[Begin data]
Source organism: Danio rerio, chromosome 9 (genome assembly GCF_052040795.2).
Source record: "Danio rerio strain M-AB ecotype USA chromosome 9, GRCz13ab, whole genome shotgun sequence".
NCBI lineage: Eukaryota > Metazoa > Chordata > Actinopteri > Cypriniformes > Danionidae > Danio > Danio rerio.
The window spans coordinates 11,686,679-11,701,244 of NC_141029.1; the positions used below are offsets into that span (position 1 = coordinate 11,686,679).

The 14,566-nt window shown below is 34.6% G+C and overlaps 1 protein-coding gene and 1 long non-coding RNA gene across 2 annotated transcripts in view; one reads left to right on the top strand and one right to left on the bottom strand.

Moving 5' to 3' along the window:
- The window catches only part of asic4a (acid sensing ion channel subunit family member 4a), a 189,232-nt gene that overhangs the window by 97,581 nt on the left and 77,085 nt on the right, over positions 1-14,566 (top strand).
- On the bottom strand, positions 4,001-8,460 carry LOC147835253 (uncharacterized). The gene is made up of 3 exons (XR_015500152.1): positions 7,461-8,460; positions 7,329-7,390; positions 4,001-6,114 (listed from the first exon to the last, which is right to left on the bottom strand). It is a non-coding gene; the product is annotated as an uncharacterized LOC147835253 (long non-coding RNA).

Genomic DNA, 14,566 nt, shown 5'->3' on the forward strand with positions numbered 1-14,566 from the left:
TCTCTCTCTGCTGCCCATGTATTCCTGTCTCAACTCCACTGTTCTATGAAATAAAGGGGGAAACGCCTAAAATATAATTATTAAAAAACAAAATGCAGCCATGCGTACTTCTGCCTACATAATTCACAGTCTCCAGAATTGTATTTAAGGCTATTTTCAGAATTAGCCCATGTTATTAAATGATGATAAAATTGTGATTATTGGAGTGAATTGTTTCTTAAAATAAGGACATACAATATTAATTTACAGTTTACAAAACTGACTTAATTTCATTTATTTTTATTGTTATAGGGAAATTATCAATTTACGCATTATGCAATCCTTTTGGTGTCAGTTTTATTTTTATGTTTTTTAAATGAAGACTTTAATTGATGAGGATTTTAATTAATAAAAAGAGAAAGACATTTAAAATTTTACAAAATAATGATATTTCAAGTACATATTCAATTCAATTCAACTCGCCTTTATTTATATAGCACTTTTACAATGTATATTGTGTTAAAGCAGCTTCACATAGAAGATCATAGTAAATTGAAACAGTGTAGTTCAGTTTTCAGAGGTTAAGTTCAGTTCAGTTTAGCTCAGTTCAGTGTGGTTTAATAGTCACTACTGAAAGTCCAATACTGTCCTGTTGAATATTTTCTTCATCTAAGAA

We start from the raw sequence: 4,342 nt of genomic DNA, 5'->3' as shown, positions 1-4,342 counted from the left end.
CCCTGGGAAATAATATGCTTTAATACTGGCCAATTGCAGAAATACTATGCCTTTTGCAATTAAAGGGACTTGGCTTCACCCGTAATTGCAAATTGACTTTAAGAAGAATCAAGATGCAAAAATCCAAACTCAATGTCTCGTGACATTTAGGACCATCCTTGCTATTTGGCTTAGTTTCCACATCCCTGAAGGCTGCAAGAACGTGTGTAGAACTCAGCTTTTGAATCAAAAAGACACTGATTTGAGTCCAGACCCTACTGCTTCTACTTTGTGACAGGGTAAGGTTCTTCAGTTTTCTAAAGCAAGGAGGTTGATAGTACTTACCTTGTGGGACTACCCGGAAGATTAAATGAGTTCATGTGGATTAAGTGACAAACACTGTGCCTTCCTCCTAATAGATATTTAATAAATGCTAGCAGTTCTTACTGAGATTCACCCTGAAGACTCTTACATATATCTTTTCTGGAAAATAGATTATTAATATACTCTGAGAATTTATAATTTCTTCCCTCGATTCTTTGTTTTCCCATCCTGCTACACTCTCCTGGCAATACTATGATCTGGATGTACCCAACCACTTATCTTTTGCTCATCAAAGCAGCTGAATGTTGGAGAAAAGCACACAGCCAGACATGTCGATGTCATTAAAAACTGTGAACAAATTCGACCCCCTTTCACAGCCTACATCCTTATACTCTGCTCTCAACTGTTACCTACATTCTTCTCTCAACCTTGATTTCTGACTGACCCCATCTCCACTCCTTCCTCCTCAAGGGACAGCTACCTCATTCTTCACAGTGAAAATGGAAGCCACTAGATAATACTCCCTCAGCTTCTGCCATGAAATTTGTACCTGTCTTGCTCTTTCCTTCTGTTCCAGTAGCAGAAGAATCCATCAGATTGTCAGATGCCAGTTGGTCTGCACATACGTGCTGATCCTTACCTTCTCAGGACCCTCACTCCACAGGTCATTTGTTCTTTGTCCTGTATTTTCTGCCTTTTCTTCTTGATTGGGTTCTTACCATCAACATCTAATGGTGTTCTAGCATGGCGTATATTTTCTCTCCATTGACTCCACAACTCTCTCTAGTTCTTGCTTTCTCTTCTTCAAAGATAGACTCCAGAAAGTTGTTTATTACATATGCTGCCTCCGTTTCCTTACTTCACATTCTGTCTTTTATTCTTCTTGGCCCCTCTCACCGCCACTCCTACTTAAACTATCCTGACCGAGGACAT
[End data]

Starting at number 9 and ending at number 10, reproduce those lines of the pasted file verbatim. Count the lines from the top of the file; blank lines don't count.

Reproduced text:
Genomic DNA, 14,566 nt, shown 5'->3' on the forward strand with positions numbered 1-14,566 from the left:
TCTCTCTCTGCTGCCCATGTATTCCTGTCTCAACTCCACTGTTCTATGAAATAAAGGGGGAAACGCCTAAAATATAATTATTAAAAAACAAAATGCAGCCATGCGTACTTCTGCCTACATAATTCACAGTCTCCAGAATTGTATTTAAGGCTATTTTCAGAATTAGCCCATGTTATTAAATGATGATAAAATTGTGATTATTGGAGTGAATTGTTTCTTAAAATAAGGACATACAATATTAATTTACAGTTTACAAAACTGACTTAATTTCATTTATTTTTATTGTTATAGGGAAATTATCAATTTACGCATTATGCAATCCTTTTGGTGTCAGTTTTATTTTTATGTTTTTTAAATGAAGACTTTAATTGATGAGGATTTTAATTAATAAAAAGAGAAAGACATTTAAAATTTTACAAAATAATGATATTTCAAGTACATATTCAATTCAATTCAACTCGCCTTTATTTATATAGCACTTTTACAATGTATATTGTGTTAAAGCAGCTTCACATAGAAGATCATAGTAAATTGAAACAGTGTAGTTCAGTTTTCAGAGGTTAAGTTCAGTTCAGTTTAGCTCAGTTCAGTGTGGTTTAATAGTCACTACTGAAAGTCCAATACTGTCCTGTTGAATATTTTCTTCATCTAAGAA